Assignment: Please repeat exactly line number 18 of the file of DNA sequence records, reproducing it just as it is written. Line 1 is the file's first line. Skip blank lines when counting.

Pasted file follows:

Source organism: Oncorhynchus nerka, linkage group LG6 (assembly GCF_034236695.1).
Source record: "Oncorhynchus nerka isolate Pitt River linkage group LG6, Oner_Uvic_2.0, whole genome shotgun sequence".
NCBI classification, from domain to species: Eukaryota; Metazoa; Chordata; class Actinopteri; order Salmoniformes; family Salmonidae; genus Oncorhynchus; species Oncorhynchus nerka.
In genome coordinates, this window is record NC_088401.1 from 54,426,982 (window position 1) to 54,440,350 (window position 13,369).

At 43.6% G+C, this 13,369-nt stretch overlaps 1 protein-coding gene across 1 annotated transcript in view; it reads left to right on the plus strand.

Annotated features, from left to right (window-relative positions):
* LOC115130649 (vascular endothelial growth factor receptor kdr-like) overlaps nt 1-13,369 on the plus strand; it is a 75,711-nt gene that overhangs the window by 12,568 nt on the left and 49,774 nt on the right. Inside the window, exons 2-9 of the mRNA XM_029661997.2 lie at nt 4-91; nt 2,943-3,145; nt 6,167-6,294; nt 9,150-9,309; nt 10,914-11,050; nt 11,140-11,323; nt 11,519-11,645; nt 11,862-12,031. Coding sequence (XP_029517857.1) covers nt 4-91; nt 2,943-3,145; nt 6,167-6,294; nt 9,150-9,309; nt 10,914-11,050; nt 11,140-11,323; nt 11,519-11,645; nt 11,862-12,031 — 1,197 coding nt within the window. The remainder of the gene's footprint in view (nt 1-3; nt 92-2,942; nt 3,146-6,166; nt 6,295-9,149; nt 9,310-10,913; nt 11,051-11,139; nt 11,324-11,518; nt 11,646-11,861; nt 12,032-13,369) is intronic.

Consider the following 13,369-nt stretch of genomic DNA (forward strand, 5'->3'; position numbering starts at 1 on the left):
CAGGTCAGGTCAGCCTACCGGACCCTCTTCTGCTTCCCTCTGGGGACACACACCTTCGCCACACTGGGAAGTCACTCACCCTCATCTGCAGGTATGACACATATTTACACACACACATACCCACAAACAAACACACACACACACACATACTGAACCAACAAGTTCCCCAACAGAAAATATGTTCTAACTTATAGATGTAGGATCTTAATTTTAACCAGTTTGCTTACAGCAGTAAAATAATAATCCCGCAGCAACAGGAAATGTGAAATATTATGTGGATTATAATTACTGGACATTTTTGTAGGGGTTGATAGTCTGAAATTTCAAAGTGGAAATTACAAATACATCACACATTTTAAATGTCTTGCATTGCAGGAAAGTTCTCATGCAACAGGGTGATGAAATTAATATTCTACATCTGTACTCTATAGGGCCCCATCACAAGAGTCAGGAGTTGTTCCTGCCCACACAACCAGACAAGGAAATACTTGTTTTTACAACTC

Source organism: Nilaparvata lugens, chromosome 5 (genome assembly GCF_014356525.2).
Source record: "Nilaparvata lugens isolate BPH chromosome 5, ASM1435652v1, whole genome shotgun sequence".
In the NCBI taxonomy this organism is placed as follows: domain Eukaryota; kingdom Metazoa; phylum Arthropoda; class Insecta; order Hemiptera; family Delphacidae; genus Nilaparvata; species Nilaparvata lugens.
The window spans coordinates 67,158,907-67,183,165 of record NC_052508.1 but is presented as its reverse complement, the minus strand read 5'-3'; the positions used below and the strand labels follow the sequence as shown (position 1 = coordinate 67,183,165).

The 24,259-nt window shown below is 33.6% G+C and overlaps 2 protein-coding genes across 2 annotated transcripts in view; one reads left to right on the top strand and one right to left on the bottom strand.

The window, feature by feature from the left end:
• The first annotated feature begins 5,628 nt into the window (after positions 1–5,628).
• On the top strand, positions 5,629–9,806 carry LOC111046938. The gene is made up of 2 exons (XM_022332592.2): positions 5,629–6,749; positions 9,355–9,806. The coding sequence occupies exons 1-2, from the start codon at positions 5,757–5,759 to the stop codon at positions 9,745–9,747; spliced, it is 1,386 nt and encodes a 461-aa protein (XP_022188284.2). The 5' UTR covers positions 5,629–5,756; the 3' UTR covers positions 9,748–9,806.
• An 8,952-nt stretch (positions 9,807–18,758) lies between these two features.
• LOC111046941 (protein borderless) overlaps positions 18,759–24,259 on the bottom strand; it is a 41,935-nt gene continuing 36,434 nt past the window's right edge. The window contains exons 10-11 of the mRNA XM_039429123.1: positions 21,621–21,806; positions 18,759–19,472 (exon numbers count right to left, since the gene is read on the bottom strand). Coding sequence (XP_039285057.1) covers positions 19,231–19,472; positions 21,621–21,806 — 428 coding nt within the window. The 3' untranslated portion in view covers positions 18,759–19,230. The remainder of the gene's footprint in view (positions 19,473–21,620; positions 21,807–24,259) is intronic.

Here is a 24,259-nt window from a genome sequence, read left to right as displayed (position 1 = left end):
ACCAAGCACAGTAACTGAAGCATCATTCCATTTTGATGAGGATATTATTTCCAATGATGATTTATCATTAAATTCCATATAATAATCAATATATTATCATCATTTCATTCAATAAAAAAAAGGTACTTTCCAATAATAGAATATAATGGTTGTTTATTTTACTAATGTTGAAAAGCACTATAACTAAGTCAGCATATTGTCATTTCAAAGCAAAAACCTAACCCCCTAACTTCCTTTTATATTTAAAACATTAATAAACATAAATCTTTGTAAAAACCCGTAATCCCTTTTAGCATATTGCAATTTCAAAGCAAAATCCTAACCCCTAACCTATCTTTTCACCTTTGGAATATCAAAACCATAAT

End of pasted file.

• An 8,952-nt stretch (positions 9,807–18,758) lies between these two features.